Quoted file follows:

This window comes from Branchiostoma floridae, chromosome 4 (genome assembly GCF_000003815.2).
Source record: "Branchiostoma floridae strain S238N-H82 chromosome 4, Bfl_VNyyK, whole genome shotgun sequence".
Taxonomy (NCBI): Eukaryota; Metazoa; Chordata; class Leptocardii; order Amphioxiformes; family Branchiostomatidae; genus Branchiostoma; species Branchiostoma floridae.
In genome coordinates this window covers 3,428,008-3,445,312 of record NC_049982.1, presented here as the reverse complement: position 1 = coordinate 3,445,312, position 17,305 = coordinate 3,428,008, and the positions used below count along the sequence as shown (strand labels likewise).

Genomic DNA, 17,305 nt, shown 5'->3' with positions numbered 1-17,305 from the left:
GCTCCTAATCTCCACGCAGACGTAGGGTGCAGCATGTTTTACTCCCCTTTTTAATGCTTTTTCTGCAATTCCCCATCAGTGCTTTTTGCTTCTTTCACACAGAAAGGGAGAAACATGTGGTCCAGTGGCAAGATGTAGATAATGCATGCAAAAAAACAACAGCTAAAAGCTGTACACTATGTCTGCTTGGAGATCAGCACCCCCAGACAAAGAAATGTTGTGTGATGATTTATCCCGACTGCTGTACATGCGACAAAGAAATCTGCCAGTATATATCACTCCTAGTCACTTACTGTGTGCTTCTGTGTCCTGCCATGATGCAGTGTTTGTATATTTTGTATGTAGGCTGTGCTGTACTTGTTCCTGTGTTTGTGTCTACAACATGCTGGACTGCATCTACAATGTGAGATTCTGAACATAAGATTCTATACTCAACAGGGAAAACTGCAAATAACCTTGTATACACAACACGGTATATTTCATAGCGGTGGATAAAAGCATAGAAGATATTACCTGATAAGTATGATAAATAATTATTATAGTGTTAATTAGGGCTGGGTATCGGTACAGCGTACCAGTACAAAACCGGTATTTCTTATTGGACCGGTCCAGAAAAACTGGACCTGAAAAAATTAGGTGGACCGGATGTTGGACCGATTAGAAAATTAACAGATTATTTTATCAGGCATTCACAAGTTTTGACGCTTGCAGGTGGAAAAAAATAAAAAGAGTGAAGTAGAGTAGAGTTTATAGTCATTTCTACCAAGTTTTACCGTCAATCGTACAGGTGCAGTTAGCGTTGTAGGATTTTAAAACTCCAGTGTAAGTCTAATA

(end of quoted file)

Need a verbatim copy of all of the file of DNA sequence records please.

This window comes from Branchiostoma floridae, chromosome 4 (genome assembly GCF_000003815.2).
Source record: "Branchiostoma floridae strain S238N-H82 chromosome 4, Bfl_VNyyK, whole genome shotgun sequence".
Taxonomy (NCBI): Eukaryota; Metazoa; Chordata; class Leptocardii; order Amphioxiformes; family Branchiostomatidae; genus Branchiostoma; species Branchiostoma floridae.
In genome coordinates this window covers 3,428,008-3,445,312 of record NC_049982.1, presented here as the reverse complement: position 1 = coordinate 3,445,312, position 17,305 = coordinate 3,428,008, and the positions used below count along the sequence as shown (strand labels likewise).

Genomic DNA, 17,305 nt, shown 5'->3' with positions numbered 1-17,305 from the left:
GCTCCTAATCTCCACGCAGACGTAGGGTGCAGCATGTTTTACTCCCCTTTTTAATGCTTTTTCTGCAATTCCCCATCAGTGCTTTTTGCTTCTTTCACACAGAAAGGGAGAAACATGTGGTCCAGTGGCAAGATGTAGATAATGCATGCAAAAAAACAACAGCTAAAAGCTGTACACTATGTCTGCTTGGAGATCAGCACCCCCAGACAAAGAAATGTTGTGTGATGATTTATCCCGACTGCTGTACATGCGACAAAGAAATCTGCCAGTATATATCACTCCTAGTCACTTACTGTGTGCTTCTGTGTCCTGCCATGATGCAGTGTTTGTATATTTTGTATGTAGGCTGTGCTGTACTTGTTCCTGTGTTTGTGTCTACAACATGCTGGACTGCATCTACAATGTGAGATTCTGAACATAAGATTCTATACTCAACAGGGAAAACTGCAAATAACCTTGTATACACAACACGGTATATTTCATAGCGGTGGATAAAAGCATAGAAGATATTACCTGATAAGTATGATAAATAATTATTATAGTGTTAATTAGGGCTGGGTATCGGTACAGCGTACCAGTACAAAACCGGTATTTCTTATTGGACCGGTCCAGAAAAACTGGACCTGAAAAAATTAGGTGGACCGGATGTTGGACCGATTAGAAAATTAACAGATTATTTTATCAGGCATTCACAAGTTTTGACGCTTGCAGGTGGAAAAAAATAAAAAGAGTGAAGTAGAGTAGAGTTTATAGTCATTTCTACCAAGTTTTACCGTCAATCGTACAGGTGCAGTTAGCGTTGTAGGATTTTAAAACTCCAGTGTAAGTCTAATA